Rounds of lake-effect snow into early next week
December 06, 2017; 4:55 PM
Highly amplified jet stream pattern currently in place across North America with a strong high pressure ridge anchored along the West Coast and a large trough over the East.
1. An extended spell of dry weather will remain across the interior West. I would be surprised if there was any measurable precipitation from south-central B.C. to southern Saskatchewan over the next 7 days.
2. The western ridge will also keep the cold air away from the West, though the nights will still get cold under clear skies and light winds, which will set up locally strong inversions through the mornings, which may trap fog and pollutants close to the ground. Afternoon temperatures will average 5-10 degrees Celcius. It will be above normal from Alberta to Saskatchewan for the next week.
3. Farther east, we will have several rounds of Arctic air spreading into the region from the northwest. As the cold air moves over the Great Lakes there will be locally heavy snowfall. Where that snow falls will greatly depend on the exact wind direction, which will be fluctuating from southwest to northwest over the next 5 days, making forecasts a challenge.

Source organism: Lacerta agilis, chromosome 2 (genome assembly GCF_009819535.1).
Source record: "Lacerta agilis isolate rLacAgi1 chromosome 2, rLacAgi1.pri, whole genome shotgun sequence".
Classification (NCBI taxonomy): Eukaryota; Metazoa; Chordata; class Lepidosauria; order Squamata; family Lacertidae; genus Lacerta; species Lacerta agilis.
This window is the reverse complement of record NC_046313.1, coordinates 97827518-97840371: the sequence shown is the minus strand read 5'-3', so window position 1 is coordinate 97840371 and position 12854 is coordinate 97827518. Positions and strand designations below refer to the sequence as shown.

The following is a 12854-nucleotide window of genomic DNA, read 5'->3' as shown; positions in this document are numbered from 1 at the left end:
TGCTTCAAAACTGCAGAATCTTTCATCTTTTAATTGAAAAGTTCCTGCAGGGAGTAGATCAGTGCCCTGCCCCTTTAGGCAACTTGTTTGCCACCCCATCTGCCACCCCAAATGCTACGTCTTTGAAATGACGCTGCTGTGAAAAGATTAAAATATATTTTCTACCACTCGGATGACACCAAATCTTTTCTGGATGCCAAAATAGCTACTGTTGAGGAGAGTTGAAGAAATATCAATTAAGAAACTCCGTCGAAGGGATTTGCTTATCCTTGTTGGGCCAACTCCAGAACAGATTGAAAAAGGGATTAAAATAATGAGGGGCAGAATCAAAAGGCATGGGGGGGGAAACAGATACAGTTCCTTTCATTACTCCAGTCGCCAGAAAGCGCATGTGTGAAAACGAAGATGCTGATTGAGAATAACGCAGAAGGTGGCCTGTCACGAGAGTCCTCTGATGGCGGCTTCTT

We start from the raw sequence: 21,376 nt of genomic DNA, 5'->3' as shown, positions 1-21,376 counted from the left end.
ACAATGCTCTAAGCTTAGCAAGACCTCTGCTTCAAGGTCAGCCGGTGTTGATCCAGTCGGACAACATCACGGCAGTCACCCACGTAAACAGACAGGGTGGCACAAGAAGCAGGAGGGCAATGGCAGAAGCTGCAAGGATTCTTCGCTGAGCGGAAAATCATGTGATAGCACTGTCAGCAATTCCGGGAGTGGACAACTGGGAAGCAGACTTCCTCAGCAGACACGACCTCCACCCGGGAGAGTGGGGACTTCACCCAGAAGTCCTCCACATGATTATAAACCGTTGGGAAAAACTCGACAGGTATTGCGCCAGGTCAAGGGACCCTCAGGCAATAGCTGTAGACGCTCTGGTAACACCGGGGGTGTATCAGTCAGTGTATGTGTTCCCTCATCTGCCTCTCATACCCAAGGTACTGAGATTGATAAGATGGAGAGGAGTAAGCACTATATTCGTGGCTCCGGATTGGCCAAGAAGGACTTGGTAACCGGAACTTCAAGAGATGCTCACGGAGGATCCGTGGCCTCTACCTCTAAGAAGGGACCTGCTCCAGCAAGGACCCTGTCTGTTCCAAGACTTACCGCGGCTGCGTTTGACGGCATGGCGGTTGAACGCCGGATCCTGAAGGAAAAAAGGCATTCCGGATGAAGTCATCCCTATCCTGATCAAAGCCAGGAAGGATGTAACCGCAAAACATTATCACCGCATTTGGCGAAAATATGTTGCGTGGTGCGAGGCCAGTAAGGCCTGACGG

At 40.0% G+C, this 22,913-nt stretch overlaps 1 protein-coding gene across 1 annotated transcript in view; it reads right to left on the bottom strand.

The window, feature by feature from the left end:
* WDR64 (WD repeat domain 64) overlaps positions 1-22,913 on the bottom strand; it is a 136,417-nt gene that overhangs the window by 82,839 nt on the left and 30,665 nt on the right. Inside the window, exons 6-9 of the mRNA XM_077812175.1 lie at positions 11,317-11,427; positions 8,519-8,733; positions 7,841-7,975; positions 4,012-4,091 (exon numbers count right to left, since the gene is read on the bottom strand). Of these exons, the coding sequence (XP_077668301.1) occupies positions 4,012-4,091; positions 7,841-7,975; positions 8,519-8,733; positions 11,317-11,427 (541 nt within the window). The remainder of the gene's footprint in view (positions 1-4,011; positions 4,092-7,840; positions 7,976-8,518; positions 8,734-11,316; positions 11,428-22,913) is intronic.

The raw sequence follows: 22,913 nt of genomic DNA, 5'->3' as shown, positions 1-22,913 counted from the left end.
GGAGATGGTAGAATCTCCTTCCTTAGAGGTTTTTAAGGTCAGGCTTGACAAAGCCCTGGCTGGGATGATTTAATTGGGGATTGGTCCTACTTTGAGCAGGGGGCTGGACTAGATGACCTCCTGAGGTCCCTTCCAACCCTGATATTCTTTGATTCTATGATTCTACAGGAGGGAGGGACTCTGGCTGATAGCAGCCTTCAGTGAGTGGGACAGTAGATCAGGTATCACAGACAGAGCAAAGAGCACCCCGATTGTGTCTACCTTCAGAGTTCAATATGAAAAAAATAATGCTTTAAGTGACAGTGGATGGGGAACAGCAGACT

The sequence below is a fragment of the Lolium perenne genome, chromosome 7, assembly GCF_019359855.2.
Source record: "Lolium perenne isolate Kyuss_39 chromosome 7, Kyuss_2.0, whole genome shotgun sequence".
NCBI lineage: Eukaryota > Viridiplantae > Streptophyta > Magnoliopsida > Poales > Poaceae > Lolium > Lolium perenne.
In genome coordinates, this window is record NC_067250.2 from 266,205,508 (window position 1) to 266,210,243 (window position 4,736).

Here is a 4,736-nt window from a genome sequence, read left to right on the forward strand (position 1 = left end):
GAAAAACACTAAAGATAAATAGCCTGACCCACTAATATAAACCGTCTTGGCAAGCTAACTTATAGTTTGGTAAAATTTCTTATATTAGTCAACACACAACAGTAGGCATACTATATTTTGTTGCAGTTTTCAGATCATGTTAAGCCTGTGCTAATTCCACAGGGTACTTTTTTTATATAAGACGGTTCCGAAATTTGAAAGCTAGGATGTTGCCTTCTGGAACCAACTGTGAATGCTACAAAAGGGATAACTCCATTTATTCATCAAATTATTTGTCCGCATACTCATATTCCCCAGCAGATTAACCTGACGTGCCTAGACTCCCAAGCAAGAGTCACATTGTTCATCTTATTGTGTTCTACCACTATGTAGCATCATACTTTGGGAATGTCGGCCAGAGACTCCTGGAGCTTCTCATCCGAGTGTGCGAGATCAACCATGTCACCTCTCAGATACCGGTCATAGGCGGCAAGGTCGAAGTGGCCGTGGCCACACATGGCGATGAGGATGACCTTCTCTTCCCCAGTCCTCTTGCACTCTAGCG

Through Thursday, it looks like the heaviest bands of snow will fluctuate between Orillia and Bracebridge in Ontario. There will also be some heavier snow in the Bruce Peninsula area.
By Friday, the bands will likely shift more north and fluctuate between Parry Sound and Huntsville in Ontario. There still may also be some heavier snow near Bracebridge.
Under these snow bands, the visibility may be close to zero with snowfall rates of 8-10 cm per hour, making travel extremely difficult.
Additional lake-effect snow will likely set up later in the weekend and into early next week. By early next week, we may have total snowfall amounts in excess of 75 cm in some areas.
4. In between the two lake-effect snow events we are expecting, an Alberta Clipper is set to track across the Lake Erie region Saturday and Saturday evening. This is the type of storm that does not have a lot of moisture, but it can cause a few hours of moderate to locally heavy snow with difficult driving conditions. Expect a general 2-8 cm of snow from southwestern Ontario to extreme southern Quebec from this feature. Behind this clipper, there will be a reinforcing shot of cold air.
5. The cold likely will hold tough in the East for the next week or so before trending back to normal. However, there are some signs of more cold coming into the central and parts of eastern Canada after Dec. 20.
6. It's still too early to speculate on whether we'll get a white Christmas or not.
The views expressed are those of the author and not necessarily those of AccuWeather, Inc. or AccuWeather.com